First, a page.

On a more serious note, codes have long been created in times of war as a secret means of communication. The Nazis famously used Enigma machines to encrypt messages during World War II—until Alan Turing helped crack its seemingly undecipherable code. The United States, meanwhile, employed the lesser-known languages of Native Americans, such as the Navajo, to encode secret messages. It was never broken.
Military slang itself can seem like its own code, from the acronym snafu to whiskey tango foxtrot in the phonetic alphabet. That’s WTF, a form more familiar in …
Other forms of communication are made up for convenience, as is often the case in texting acronyms. Your kids may tell you it’s NOYB (“none of your business”), but textspeak has spread to adult communication, too. OMG, right?
One early form of this internet slang is leetspeak, or 1337, which often substitutes numbers and characters for letters (e.g., n00b for “newbie.”) A more recent form is DoggoLingo, with the cutesy misspelling and bad grammar we use to lavish praise on our pets online. Heckin’ good boi!
Instant messaging and email at work is full of this shorthand so that we can communicate with our peers quickly and clearly without missing a beat. However, when you’re new to the language … it can certainly be a lot tougher to crack than Eggy Peggy.
That leads us to jargon, which is all that gobbledygook you have to learn when you join an office or profession. Churn. Burn rate. Boil the ocean. If you’re not in business, it can sound like the world is coming to an end. IED. POG. OPTEMPO. If you’re not in the military, it can seem like soldiers are just rearranging the alphabet.
Jargon is a type of specialized vocabulary developed within many professions so that employees across the field can talk to one another about their specific enterprise. Some companies even have glossaries for new employees to explain their vast amount of acronyms, industry-specific terms, and coinages.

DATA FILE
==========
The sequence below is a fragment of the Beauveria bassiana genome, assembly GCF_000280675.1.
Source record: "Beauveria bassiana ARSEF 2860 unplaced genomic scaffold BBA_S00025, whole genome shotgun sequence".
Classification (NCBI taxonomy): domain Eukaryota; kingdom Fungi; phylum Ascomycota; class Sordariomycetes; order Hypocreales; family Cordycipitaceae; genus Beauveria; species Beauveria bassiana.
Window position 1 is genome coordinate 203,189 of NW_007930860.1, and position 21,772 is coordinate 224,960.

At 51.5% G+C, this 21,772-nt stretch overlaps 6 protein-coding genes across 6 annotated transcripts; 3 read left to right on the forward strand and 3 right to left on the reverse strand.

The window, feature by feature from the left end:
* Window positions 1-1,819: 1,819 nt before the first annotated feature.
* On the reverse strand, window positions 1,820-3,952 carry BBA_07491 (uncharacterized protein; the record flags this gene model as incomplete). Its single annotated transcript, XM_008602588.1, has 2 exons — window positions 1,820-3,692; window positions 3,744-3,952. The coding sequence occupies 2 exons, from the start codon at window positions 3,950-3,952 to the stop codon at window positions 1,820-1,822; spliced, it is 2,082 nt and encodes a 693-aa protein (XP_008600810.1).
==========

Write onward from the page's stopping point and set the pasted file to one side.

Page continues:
Fun fact: When we’re talking about jargon that only a select group of people use, we sometimes refer to it as an argot, a word which has roots in France back in the 1600s (English, mid-1800s) and refers to “a specialized idiomatic vocabulary peculiar to a particular class or group of people.” It was typically used to refer to the language of those not held in the highest of esteem, such as thieves or beggars.
Today, we may more casually refer, say, to the argot of politicians—not that we’re likening them to beggars or thieves or anything. For example, terms like stump, swing state, and pork barrel sound a lot like, well, gibberish if you aren’t in the political know.
Malapropisms and other wordplay
Whether we realize it or not, most of us use a made-up language of our own via malapropisms, neologisms, and wordplay. We may not be trying to fool anyone, but we certainly don’t always limit our word choices to those found within the dictionary’s pages. If you’ve ever thought about eating a cronut with a spork, you get the idea; these blended words were completely made up.
— Dictionary.com (@Dictionarycom) May 4, 2018
Where do all the made-up languages go?
Why do some languages stick and spread and others become endangered or extinct? Languages go the way of the dodo largely because they’re not passed on to younger generations or they’re replaced with other ones. Latin, for instance, evolved into the Romance languages. The languages of many indigenous people, such as Mahican around New York, died out due to colonization.
The same goes for made-up languages: If not enough people are privy to them or they’re not recorded somehow, they peter out, while others will live on indefinitely. For example, you can learn Klingon on the app Duolingo these days, so it’s probably here to stay for a while. But, that language you made up with your BFF in 5th grade (when we didn’t call even them BFFs yet)? You probably don’t even remember it.
The good news is that there are no hard-and-fast rules when it comes to made-up languages. You can always make another one up whenever you like. And why not? YOLO. Or, if you prefer, ouyay onlyyay ivelay onceyay.